Sunday, August 16, 2009

Two Articles on the Causes of Foreclosures

The Las Vegas Sun offers a summary of two very interesting studies.

2 comments:

Don said...

The ability to walk away largely rests on this, doesn't it?

"If the mortgage is a non-recourse debt (which is often the case with owner-occupied residential mortgages in the U.S.), lender may not go after borrower's assets to recoup his losses."

Also, I thought that you were arguing that people would choose to become unemployed or remain unemployed in order to qualify for means tested foreclosure help. I argued that there were competing incentives and disincentives, and that, overall, the program could be a plus. Note this from the article:

“If people look at walking away for purely an economic decision, we are going to have a lot more people walking away from their homes,” Aguero said."

Of course, that's an 'if'. That's because:

"The social stigma of default lessens if others are doing it, Zingales said."

That means that there is a social stigma. Believe or not, in some families, refusing to work if you can comes up against social stigma. Also:

“I think it depends on how people perceive the economy and if they see home prices rebound,” Zingales said. “They will hold off and not walk away. But it they don’t see things improving, they will lose hope, and there can be massive defaults.”

Well, the foreclosure plans that the govt offered were to help home prices stabilize, among other things. Also, that's a reason for the stimulus. If the govt is seen investing in the future, it inspires confidence. It doesn't even matter if it's a placebo effect, since, as we just read, perception of the future can influence the decision to default. The stimulus was more than infrastructure, in any case.

"So home prices in the coming months will be a clue to what happens, the experts said. It’s a function of value and how people influence one another."

That's what I've been arguing. It applies to not taking a job as well.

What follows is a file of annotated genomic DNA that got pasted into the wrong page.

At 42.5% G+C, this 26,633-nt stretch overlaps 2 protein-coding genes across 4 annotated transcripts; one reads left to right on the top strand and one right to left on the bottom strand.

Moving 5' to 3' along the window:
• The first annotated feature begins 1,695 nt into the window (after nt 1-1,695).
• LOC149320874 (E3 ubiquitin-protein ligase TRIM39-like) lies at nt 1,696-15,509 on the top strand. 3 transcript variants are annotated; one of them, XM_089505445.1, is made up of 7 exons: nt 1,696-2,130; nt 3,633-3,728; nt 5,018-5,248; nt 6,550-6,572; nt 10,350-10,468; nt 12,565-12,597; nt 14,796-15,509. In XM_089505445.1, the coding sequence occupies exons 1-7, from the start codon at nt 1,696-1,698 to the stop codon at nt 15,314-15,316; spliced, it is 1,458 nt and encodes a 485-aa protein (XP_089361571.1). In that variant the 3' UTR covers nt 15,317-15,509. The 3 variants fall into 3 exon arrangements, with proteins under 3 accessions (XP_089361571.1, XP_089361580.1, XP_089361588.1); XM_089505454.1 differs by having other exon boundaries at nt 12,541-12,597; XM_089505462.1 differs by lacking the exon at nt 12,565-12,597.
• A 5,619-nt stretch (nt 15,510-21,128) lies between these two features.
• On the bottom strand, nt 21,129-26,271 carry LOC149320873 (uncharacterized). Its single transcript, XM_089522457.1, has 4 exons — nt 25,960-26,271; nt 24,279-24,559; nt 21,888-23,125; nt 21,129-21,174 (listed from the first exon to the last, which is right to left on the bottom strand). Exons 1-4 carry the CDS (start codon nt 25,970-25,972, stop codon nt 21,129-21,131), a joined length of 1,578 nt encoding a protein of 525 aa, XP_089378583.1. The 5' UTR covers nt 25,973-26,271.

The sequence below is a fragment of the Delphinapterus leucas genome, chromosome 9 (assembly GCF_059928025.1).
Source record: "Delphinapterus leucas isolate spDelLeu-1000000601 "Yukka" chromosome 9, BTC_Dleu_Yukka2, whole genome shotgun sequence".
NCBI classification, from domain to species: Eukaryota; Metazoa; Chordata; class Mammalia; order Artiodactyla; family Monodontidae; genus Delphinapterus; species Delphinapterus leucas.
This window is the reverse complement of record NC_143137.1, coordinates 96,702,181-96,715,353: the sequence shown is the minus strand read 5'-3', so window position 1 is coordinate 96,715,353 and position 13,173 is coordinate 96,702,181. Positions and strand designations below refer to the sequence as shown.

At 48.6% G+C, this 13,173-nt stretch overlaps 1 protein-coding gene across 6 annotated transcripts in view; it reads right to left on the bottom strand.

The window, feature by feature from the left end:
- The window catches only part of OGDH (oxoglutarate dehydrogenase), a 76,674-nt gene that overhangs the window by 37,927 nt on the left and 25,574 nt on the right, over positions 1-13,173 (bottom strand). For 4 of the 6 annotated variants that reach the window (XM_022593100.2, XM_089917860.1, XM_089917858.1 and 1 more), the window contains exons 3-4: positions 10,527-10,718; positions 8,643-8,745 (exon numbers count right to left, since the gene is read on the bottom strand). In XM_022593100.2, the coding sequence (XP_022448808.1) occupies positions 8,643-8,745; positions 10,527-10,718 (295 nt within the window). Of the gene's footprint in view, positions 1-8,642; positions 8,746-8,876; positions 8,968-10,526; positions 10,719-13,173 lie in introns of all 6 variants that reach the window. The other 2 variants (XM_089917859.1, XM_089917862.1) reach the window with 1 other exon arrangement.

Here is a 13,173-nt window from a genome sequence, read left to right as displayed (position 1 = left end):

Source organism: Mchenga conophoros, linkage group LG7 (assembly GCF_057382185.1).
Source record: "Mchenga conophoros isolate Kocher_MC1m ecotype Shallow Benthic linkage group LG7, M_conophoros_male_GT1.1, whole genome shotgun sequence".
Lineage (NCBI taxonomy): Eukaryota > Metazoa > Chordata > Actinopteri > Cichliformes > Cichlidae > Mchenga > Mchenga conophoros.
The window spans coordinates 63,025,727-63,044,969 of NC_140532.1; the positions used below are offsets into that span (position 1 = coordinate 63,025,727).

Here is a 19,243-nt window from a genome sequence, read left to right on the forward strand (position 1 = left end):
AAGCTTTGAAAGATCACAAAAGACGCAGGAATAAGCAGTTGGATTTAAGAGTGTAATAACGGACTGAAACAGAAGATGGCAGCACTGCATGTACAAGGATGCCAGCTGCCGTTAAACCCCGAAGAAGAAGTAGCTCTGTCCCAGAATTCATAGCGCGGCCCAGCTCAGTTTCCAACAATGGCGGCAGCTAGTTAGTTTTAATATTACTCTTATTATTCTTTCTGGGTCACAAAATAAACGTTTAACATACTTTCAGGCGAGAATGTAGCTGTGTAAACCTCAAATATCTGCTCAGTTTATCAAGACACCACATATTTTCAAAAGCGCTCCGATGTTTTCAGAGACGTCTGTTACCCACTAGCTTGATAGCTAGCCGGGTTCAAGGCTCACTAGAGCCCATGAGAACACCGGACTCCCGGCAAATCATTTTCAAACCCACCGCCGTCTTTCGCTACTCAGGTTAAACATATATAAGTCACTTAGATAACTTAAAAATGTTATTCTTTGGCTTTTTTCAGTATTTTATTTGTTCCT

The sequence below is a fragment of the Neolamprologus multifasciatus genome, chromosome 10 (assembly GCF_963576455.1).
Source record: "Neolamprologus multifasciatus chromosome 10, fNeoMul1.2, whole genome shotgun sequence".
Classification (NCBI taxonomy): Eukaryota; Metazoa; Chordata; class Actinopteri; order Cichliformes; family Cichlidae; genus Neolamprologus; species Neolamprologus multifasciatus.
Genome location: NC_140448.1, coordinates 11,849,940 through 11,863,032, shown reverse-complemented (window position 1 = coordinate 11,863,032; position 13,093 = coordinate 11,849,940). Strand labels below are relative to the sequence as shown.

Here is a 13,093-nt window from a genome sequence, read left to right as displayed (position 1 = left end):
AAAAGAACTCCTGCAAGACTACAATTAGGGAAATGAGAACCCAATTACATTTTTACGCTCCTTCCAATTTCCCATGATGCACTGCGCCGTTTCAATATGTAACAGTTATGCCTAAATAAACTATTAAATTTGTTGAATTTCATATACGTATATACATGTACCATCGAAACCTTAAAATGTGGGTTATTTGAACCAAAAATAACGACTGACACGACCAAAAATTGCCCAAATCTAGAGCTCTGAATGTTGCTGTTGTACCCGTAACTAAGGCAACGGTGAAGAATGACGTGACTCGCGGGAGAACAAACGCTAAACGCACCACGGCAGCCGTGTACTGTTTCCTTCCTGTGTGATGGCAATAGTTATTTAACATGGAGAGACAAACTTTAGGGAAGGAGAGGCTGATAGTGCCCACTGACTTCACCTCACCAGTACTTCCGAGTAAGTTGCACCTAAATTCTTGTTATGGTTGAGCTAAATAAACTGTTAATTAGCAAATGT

Finally, Las Vegas has the problem of being hemmed in by the surrounding govt land. I've yet to read a great study of how this influenced the Las Vegas market.

Don the libertarian Democrat

PS This also applies to Barro on WW II. Overall, I agree with the gist of what he recommends:

http://caseymulligan.blogspot.com/2009/01/robert-barro-looks-at-wartime.html

But, during wartime, spending is influenced by severe social stigma. What can be termed conspicuous consumption in peacetime, can be called treason during wartime. The pattern of spending is very different between peacetime and wartime. Well, at least in World Wars.

Don said...

Here's an interesting post:

http://dmarron.com/2009/08/18/the-charming-world-of-las-vegas-real-estate/

"The juiciest part of the article recounts how real estate agent Brooke Boemio advises clients to exploit the realities of the collapsed housing market:

Boemio specializes in short selling, in a particularly Vegas way. Basically, she finds clients who owe more on their house than the house is worth (and that’s about 60% of homeowners in Las Vegas) and sells them a new house similar to the one they’ve been living in at half the price they paid for their old house. Then she tells them to stop paying the mortgage on their old place until the bank becomes so fed up that it’s willing to let the owner sell the house at a huge loss rather than dragging everyone through foreclosure. Since that takes about nine months, many of the owners even rent out their old house in the interim, pocketing a profit."

Don the libertarian Democrat